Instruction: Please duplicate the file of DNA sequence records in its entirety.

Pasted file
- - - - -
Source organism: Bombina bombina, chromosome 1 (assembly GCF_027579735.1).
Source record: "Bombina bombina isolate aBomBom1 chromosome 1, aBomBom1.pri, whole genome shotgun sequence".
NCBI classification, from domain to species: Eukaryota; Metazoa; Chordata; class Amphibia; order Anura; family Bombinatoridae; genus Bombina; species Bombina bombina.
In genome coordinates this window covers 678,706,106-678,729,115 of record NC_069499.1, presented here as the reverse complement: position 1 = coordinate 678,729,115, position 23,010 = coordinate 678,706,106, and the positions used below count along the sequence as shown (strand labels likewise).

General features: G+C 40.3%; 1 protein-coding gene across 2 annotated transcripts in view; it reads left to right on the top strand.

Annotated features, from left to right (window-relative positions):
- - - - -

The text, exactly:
Source organism: Bombina bombina, chromosome 1 (assembly GCF_027579735.1).
Source record: "Bombina bombina isolate aBomBom1 chromosome 1, aBomBom1.pri, whole genome shotgun sequence".
NCBI classification, from domain to species: Eukaryota; Metazoa; Chordata; class Amphibia; order Anura; family Bombinatoridae; genus Bombina; species Bombina bombina.
In genome coordinates this window covers 678,706,106-678,729,115 of record NC_069499.1, presented here as the reverse complement: position 1 = coordinate 678,729,115, position 23,010 = coordinate 678,706,106, and the positions used below count along the sequence as shown (strand labels likewise).

General features: G+C 40.3%; 1 protein-coding gene across 2 annotated transcripts in view; it reads left to right on the top strand.

Annotated features, from left to right (window-relative positions):